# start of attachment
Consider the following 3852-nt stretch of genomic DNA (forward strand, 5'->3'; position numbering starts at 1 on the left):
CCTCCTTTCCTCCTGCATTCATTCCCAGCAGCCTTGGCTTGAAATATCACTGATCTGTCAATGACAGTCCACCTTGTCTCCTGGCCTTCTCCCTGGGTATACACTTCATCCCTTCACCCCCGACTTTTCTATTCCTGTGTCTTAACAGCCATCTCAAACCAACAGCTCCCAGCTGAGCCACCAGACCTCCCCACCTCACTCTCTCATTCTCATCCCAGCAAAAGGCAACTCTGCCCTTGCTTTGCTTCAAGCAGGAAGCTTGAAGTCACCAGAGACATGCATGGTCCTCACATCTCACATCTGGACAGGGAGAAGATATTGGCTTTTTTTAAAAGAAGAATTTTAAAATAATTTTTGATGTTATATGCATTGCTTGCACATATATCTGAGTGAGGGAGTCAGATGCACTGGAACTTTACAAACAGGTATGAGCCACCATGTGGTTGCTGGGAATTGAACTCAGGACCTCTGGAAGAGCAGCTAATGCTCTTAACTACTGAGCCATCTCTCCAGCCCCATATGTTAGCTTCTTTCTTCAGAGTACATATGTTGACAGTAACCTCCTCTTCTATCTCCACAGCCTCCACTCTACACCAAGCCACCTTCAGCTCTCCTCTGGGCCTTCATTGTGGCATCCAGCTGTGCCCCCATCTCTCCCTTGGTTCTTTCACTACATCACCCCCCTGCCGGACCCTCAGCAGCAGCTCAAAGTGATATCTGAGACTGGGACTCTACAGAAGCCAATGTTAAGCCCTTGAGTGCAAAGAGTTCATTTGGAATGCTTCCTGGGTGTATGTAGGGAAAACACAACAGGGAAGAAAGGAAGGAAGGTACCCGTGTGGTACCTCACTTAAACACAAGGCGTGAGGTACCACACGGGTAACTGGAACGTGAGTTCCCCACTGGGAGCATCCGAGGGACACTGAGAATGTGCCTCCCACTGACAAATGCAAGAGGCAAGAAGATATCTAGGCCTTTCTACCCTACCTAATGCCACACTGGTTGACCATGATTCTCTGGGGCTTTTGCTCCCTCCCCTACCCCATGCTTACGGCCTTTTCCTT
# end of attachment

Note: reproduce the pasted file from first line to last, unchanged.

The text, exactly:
Consider the following 3852-nt stretch of genomic DNA (forward strand, 5'->3'; position numbering starts at 1 on the left):
CCTCCTTTCCTCCTGCATTCATTCCCAGCAGCCTTGGCTTGAAATATCACTGATCTGTCAATGACAGTCCACCTTGTCTCCTGGCCTTCTCCCTGGGTATACACTTCATCCCTTCACCCCCGACTTTTCTATTCCTGTGTCTTAACAGCCATCTCAAACCAACAGCTCCCAGCTGAGCCACCAGACCTCCCCACCTCACTCTCTCATTCTCATCCCAGCAAAAGGCAACTCTGCCCTTGCTTTGCTTCAAGCAGGAAGCTTGAAGTCACCAGAGACATGCATGGTCCTCACATCTCACATCTGGACAGGGAGAAGATATTGGCTTTTTTTAAAAGAAGAATTTTAAAATAATTTTTGATGTTATATGCATTGCTTGCACATATATCTGAGTGAGGGAGTCAGATGCACTGGAACTTTACAAACAGGTATGAGCCACCATGTGGTTGCTGGGAATTGAACTCAGGACCTCTGGAAGAGCAGCTAATGCTCTTAACTACTGAGCCATCTCTCCAGCCCCATATGTTAGCTTCTTTCTTCAGAGTACATATGTTGACAGTAACCTCCTCTTCTATCTCCACAGCCTCCACTCTACACCAAGCCACCTTCAGCTCTCCTCTGGGCCTTCATTGTGGCATCCAGCTGTGCCCCCATCTCTCCCTTGGTTCTTTCACTACATCACCCCCCTGCCGGACCCTCAGCAGCAGCTCAAAGTGATATCTGAGACTGGGACTCTACAGAAGCCAATGTTAAGCCCTTGAGTGCAAAGAGTTCATTTGGAATGCTTCCTGGGTGTATGTAGGGAAAACACAACAGGGAAGAAAGGAAGGAAGGTACCCGTGTGGTACCTCACTTAAACACAAGGCGTGAGGTACCACACGGGTAACTGGAACGTGAGTTCCCCACTGGGAGCATCCGAGGGACACTGAGAATGTGCCTCCCACTGACAAATGCAAGAGGCAAGAAGATATCTAGGCCTTTCTACCCTACCTAATGCCACACTGGTTGACCATGATTCTCTGGGGCTTTTGCTCCCTCCCCTACCCCATGCTTACGGCCTTTTCCTT